“All in all, it was a relatively bleak existence. I couldn’t eat, couldn’t drink. I lost about 45 pounds during treatment. I experienced dehydration. I just didn’t want to drink. Initially, I would drive back home on the weekends, but then it came to a point where it wasn’t safe for me to do that.” Following the six weeks of treatment at Mayo Clinic, the side effects from the chemo were so severe they opted not to do the last treatment. When he returned home, he had a feeding tube put in. “It was a simple procedure, but what we didn’t realize until later that evening was that the tube was defective,” said Dr. McCollister. He was leaking from a hole in his stomach and was admitted to the hospital for days with a dangerously high temperature of 106 degrees. Eventually, a new feeding tube was inserted for six months.

“Looking back, the whole procedure changed my perspective on many different things, especially as a doctor. Working alongside patients undergoing cancer treatments throughout the years, the conversations that we would have at the time of diagnosis and afterward were a lot different after I went through this than before. It was great to be able to bond with people that you’re taking care of. The whole process changes how you look at things,” explained McCollister.

Looking back, now, a little over a decade since his diagnosis, Dr. McCollister admits he still has post-traumatic stress disorder (PTSD) when visiting Rochester. “I see a lot of places and things that bring back unpleasant memories. The chemotherapy was hard, with lots of IVs and blood tests. The entire process gives you a lot of time to think. You feel different emotions. I felt fear and guilt about what I was putting my friends and family through.”

He admits getting through this experience wouldn’t have been possible without the support of his wife, Sally, who was also in attendance and spoke at the cancer support group. “What he didn’t tell you about the radiation is that it burned the entire inside and outside of his mouth and his tongue. Everything was covered in plastic when we walked into his room at Hope Lodge. There was a lot of depression on his part, which he would show by being quiet and withdrawn. The days become lonely when he can’t do anything and doesn’t talk. The final two weeks in Rochester were not easy for either of us,” recalled Sally. There were struggles as his recovery continued at home. “He couldn’t taste anything; they took out his salivary glands and thyroid, but he became obsessed with food because he couldn’t eat it or taste it. He read everything he could about food, overloaded our pantry with a bunch of stuff, and he would cook but wouldn’t eat it. He wanted the smell and to remember what it was like to taste things.”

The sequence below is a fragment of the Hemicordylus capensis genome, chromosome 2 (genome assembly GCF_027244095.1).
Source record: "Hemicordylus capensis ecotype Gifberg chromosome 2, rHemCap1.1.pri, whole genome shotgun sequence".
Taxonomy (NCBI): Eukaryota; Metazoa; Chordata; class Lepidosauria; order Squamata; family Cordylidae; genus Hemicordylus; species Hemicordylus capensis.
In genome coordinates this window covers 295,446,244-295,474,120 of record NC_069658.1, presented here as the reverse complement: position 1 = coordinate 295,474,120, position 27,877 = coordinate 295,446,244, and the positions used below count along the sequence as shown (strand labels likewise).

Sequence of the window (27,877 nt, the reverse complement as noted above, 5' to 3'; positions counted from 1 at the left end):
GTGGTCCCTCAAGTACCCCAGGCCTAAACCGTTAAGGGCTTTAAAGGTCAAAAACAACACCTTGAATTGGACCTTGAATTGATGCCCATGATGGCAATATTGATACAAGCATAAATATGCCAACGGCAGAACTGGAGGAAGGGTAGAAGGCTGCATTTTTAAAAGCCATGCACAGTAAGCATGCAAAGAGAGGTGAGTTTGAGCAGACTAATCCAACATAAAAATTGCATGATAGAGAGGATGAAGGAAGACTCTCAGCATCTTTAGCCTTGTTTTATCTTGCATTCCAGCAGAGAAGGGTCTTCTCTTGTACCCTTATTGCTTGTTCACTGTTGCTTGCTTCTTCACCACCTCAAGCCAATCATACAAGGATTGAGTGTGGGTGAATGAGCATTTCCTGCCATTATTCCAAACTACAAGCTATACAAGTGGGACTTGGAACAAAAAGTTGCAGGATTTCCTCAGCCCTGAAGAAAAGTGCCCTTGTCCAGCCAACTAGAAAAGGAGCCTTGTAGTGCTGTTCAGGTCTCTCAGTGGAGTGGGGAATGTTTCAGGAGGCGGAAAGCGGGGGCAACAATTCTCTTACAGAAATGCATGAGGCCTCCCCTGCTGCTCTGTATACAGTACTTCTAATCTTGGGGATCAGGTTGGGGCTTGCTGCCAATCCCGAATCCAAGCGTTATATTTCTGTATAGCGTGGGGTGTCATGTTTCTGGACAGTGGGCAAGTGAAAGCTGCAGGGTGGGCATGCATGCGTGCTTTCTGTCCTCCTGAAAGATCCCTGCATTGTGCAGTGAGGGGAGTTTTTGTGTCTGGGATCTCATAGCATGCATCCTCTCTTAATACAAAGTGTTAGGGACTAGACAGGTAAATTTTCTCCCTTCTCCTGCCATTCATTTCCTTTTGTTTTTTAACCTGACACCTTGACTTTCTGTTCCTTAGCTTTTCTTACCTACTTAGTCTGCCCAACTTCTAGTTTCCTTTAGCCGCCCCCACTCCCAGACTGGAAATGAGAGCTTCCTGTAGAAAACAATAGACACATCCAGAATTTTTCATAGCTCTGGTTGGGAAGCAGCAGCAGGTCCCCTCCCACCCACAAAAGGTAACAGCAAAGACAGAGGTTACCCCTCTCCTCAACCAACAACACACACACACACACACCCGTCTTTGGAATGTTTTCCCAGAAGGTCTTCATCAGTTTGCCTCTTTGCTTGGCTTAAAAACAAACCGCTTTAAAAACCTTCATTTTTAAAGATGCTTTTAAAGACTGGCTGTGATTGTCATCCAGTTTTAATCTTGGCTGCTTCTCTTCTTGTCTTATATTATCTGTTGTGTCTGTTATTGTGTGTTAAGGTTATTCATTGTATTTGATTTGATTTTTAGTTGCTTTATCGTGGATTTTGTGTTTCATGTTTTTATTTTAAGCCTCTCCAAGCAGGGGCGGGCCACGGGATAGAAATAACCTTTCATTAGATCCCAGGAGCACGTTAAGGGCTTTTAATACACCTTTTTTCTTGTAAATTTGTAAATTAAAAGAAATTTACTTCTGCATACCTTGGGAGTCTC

Both Dr. McCollister and Sally agree that this entire experience reshaped him. “He came out the other end a different person, maybe a kinder or gentler person. It humbled him. One of the greatest gifts to come out of this was that our granddaughter was born, giving him a whole new sense of purpose. That was a huge gift,” said Sally.

The monthly cancer support group is an opportunity to share experiences, support one another, listen, and learn. Cancer Support Group meetings are held monthly on the third Thursday, with a soup and sandwich lunch. Each month a different topic related to cancer is highlighted. There is no cost to attend, but those planning to attend should e-mail dustine.parks@cuyunamed.org or call 218.546.4319. Participants can also attend the support group virtually. Send a message requesting a meeting link to dustine.parks@cuyunamed.org.